Leonard Cohen- Songs from a Room

leonard_cohen-_songs_from_a_room

This is Leonard Cohen’s rawest album. As the title suggests, it is a simpler and more stripped down version of Cohen’s previous album Songs of Leonard Cohen, which, despite its greatness, he faulted for what he considered gratuitous instrumentation. Therefore, in Songs from a Room Cohen replaced the sweet sounds of organs, mandolins and horns with the simple, grating Jewish harp, which pervades through the whole album. And this harp is perhaps the most symbolic of Cohen for it repels glamour, a trait he would continuously try to reject, for example in his ironically titled album Death of a Ladies’ Man. Instead the Jewish harp reflects a toneless man of limited musical ability playing the most beautiful songs. Furthermore many of the songs are barely original: he uses almost identical chords in “A Bunch of Lonesome Heroes” as in his earlier song “So Long Marianne”. Also his song “The Partisan” is a cover of the French Resistance anthem, and employs the same finger-picking technique as in “The Stranger Song”. Even the album cover is very similar to Songs of Leonard Cohen: a simple portrait. However, this was not a sign that Cohen was losing inspiration, but was more a method of honing on what mattered to him; and so we see a man directly in his element. For we must remember that despite this only being Cohen’s second album, he was already 34 years old, and had been an accomplished poet for almost a decade now. Therefore it would not be unfair to say that by this time he was sure of his musical direction.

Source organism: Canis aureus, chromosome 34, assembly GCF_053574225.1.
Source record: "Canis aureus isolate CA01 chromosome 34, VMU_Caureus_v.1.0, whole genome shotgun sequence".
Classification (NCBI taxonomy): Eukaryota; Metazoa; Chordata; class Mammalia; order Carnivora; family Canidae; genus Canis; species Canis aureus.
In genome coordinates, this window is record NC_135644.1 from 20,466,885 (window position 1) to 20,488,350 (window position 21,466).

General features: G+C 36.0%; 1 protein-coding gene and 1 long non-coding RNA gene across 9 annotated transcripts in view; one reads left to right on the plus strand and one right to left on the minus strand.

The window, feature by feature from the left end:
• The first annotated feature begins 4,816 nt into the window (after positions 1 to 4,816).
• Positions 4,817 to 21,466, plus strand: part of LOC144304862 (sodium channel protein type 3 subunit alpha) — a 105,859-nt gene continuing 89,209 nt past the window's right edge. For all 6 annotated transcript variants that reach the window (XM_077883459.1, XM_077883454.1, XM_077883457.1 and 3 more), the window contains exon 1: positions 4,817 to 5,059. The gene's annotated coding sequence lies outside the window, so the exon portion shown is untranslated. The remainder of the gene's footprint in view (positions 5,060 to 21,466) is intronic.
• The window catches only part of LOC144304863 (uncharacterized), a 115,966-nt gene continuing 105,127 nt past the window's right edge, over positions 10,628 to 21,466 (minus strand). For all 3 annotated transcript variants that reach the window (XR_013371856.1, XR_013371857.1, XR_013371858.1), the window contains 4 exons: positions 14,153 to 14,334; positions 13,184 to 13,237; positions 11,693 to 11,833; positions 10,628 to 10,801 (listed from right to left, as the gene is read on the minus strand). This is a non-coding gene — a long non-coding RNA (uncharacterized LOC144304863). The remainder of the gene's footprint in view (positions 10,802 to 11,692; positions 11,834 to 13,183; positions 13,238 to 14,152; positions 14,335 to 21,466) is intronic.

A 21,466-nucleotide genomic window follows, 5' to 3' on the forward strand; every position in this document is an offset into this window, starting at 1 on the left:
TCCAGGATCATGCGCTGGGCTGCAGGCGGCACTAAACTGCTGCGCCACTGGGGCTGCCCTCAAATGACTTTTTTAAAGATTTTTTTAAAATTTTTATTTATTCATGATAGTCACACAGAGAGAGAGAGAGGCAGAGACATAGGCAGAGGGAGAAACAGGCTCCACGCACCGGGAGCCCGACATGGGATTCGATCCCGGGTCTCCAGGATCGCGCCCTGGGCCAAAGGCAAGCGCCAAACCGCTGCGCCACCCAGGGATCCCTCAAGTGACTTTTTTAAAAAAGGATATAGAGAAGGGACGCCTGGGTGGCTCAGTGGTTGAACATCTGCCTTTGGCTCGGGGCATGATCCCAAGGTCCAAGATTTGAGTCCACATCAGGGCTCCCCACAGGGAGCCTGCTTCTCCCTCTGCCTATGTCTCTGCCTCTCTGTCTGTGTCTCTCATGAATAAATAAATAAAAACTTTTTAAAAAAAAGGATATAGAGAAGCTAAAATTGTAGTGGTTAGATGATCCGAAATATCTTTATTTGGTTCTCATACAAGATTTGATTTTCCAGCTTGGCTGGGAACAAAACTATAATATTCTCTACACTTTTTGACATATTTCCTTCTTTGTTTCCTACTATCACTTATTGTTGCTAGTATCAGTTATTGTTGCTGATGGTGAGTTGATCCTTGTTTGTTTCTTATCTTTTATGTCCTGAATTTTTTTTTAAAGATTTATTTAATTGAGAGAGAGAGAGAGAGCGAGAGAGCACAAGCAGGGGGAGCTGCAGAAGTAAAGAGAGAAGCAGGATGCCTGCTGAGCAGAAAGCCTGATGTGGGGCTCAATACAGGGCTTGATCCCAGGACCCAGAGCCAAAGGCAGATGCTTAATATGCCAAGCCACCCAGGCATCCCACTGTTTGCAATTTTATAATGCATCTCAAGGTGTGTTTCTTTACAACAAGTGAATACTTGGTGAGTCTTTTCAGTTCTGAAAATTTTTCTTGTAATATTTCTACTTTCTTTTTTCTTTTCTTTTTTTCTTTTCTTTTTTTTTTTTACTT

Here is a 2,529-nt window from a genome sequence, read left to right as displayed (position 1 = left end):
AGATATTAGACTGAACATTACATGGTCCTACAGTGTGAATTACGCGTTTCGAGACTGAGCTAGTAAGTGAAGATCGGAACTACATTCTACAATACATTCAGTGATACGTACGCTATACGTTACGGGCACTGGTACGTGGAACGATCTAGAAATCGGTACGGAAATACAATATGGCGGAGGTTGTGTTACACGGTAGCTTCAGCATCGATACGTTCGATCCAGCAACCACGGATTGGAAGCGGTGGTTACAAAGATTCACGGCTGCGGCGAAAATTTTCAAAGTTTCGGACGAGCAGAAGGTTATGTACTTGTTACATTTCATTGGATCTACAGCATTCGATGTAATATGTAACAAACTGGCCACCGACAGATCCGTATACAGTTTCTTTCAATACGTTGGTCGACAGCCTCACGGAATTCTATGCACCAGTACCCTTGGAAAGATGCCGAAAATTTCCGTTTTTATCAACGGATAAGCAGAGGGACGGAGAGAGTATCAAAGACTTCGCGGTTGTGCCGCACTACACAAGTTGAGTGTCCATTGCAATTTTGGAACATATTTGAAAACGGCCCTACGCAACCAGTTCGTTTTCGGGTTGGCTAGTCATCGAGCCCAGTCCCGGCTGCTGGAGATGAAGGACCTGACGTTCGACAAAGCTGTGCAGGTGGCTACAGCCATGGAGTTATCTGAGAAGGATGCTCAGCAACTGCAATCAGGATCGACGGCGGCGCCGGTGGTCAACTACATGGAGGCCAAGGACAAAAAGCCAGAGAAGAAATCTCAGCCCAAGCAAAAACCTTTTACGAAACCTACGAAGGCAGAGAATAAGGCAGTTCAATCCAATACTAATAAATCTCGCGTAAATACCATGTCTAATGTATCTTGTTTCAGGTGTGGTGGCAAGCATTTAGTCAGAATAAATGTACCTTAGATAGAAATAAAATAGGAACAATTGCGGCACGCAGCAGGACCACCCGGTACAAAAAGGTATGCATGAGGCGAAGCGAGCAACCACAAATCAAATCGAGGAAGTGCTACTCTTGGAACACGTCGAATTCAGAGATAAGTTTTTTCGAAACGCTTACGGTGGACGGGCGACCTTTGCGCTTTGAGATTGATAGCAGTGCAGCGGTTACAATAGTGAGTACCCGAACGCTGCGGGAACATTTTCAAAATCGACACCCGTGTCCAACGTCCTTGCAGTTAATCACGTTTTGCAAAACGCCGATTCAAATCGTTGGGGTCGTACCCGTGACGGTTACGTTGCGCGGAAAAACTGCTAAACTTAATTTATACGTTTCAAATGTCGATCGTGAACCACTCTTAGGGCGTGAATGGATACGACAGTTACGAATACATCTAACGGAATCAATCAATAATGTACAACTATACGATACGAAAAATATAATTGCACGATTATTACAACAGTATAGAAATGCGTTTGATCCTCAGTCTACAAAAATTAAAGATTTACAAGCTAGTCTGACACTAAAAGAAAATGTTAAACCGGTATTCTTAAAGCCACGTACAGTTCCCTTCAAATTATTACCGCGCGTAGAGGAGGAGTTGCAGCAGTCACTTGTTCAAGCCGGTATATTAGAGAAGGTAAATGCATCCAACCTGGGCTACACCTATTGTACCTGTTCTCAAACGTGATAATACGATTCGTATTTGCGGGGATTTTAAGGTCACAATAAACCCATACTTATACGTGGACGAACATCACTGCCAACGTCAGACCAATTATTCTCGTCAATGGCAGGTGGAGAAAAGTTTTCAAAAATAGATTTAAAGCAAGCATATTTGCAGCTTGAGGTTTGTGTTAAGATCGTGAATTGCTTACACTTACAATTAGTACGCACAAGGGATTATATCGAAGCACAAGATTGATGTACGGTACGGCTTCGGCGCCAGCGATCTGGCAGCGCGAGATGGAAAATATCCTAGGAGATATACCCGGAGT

This is also Leonard Cohen’s darkest album. For Cohen had just come from a deep bout of depression. Indeed his opening song “Bird on a Wire” was a method to get out of his abyss by relating his struggle: “Like a baby, stillborn/ Like a beast with his horn/ I have torn everyone who reached out for me”. However, unlike his following album Songs of Love and Hate, where Cohen spews his scorn, in Songs from a Room, Cohen internalises all his grief. This produces a chilling effect. For in his songs Cohen stays horrifically calm: while singing “Even damnation is poisoned with rainbows” in “The Old Revolution” or narrating the (apparently true) doomed life of a girl called Nancy in “Seems So Long Ago Nancy”. However, near the end of the album, Cohen offers a glimmer of hope in his song “Tonight We’ll Be Fine”, and also acknowledges his responsibility to those who love him, that despite his desolation he knows that they are in it together. And it is this acknowledgement that makes us realize that soon Cohen will leave this room and get over his depression. But he has left us just enough to hear this incredible man in his purest and most personal musical state.

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